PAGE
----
That description should not come from the Army itself - It should come from the Government, who should have taken direction from various Agencies.



You tell me - You brought it up.

However - To my mind, the ' self preservation '' of an Officer class, that appears to be not fit for purpose, does not indicate cowardice.
On the former, I disagree on two counts.

Firstly, the department of government setting the requirement is (obviously) the MOD and the Army is intrinsically part of that department. Unlike health or policing there are no separate commissioning bodies setting policy. Ministers get their advice on land matters from the Army’s senior leadership and the majority of work to shape the Army’s future happens in Army HQ. There’s nowhere to lay the blame.

The second reason I would disagree is that IMHO setting the future vision for an organisation is absolutely the role of the strategic leader.

Yes, I do think there has been a degree of cowardice from the senior leadership over the last 20 years or so. They have successively sloped the big decisions that take moral courage to make and implement. A couple of examples. Not one honestly took responsibility for Iraq or Afghanistan. In the same period, 1SL and CAS took huge capability gaps to secure the long vision for their services.
 

Mölders 1

War Hero
I think you are confusing your Defence Reviews. Options for Change was the post Cold War peace dividend cuts. It didn’t provide any future vision for forces, just that they were smaller and cheaper. And it had little bearing on Afghanistan which happened over ten years and another review later.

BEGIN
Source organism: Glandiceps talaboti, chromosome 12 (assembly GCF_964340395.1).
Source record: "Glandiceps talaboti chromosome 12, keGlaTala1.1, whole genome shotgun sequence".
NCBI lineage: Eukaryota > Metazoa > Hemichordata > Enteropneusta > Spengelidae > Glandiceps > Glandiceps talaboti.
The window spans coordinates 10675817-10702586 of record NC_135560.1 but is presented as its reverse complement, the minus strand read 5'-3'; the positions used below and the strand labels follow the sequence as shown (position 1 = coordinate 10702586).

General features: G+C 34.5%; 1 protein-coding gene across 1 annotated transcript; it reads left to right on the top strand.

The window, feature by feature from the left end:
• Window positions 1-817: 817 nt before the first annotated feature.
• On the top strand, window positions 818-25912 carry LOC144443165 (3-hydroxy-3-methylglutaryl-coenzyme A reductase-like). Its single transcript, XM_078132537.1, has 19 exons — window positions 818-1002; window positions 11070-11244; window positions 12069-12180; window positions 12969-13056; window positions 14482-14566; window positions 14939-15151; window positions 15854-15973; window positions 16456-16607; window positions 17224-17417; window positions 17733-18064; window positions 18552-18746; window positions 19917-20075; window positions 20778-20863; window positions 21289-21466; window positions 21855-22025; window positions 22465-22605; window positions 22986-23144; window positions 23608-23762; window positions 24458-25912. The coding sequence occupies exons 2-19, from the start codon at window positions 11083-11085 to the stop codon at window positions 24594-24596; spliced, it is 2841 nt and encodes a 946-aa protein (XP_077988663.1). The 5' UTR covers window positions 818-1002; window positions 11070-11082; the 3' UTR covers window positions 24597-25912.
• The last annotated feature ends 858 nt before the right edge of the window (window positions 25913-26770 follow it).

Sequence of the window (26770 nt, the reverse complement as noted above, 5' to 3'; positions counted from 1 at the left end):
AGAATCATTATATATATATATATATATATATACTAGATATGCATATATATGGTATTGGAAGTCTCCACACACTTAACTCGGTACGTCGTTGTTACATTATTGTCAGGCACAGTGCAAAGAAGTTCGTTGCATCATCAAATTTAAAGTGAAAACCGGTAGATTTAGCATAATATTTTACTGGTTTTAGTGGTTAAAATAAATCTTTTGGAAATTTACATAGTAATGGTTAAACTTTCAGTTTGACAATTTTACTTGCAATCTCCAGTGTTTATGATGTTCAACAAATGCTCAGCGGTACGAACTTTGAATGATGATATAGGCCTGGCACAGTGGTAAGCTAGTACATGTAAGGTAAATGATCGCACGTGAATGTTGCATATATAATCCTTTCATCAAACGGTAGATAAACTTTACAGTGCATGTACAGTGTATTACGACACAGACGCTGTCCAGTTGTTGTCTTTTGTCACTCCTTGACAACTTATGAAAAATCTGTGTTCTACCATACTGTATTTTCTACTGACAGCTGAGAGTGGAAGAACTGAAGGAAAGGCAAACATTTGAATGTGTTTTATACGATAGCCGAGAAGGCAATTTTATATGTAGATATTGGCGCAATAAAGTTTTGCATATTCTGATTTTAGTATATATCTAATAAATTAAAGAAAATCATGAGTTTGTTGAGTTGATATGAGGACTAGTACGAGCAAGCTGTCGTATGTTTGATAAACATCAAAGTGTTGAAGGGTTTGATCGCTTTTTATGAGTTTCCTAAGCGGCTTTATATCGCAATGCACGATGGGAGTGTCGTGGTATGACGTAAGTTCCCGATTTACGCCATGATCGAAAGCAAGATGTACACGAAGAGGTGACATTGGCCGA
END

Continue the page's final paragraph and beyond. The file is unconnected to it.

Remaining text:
It was the 1998 Strategic Defence Review that provided a forward looking vision for what the forces were to look like and be capable of delivering over the next 25 years. From the RN and RAF perspective, SDR was remarkably prescient. Both services today look very like what was described in 1998 and have largely renewed their entire equipment inventory to deliver the SDR.

The Army never really bothered to implement SDR. Sure, you could blame Iraq and Afghanistan, but FRES didn’t fail because of either. It failed because of dire strategic oversight and programme management. The cornerstone Medium Capability still doesn’t exist. Meanwhile, the Heavy Capability has been allowed to wither to the point where the only answer is to scrap Warrior.

If the Army had delivered its SDR vision, this thread would not be necessary. We’d have an Army fit for the next 20 years, with new or rebuilt equipment fit for purpose.

Instead, we have a light capability that isn’t fit for purpose and some programmes that might deliver an incoherent capability (there’s nothing coherent about CR3, Ajax and Boxer). And we’ve got the next bright idea to follow Strike; a Ranger Brigade

Riddle me this. If the Army cannot describe what it wants to look like in ten years time, how the hell do you think it can secure funds for its equipment programme?

Final question. What is the difference between “self-preservation” node and cowardice?

Re: The first paragraph of your post......

I do believe that some of the current problems within the modern British Army can be traced back to those outrageously severe budget cuts of the years 1991-1994.

Nonetheless you are 100% correct that all Options For Change (and the following Front Line First) cuts were about making the Forces smaller and cheaper.....(although then Defence Secretary Tom King declared that "A Lighter More Flexible Army" would emerge......)
 
Re: The first paragraph of your post......

I do believe that some of the current problems within the modern British Army can be traced back to those outrageously severe budget cuts of the years 1991-1994.

Nonetheless you are 100% correct that all Options For Change (and the following Front Line First) cuts were about making the Forces smaller and cheaper.....(although then Defence Secretary Tom King declared that "A Lighter More Flexible Army" would emerge......)
I don’t think it’s reasonable for any strategic leader to blame problems today on decisions that were made 30 years ago. Not least because Labour provided an opportunity to reset 8 years later.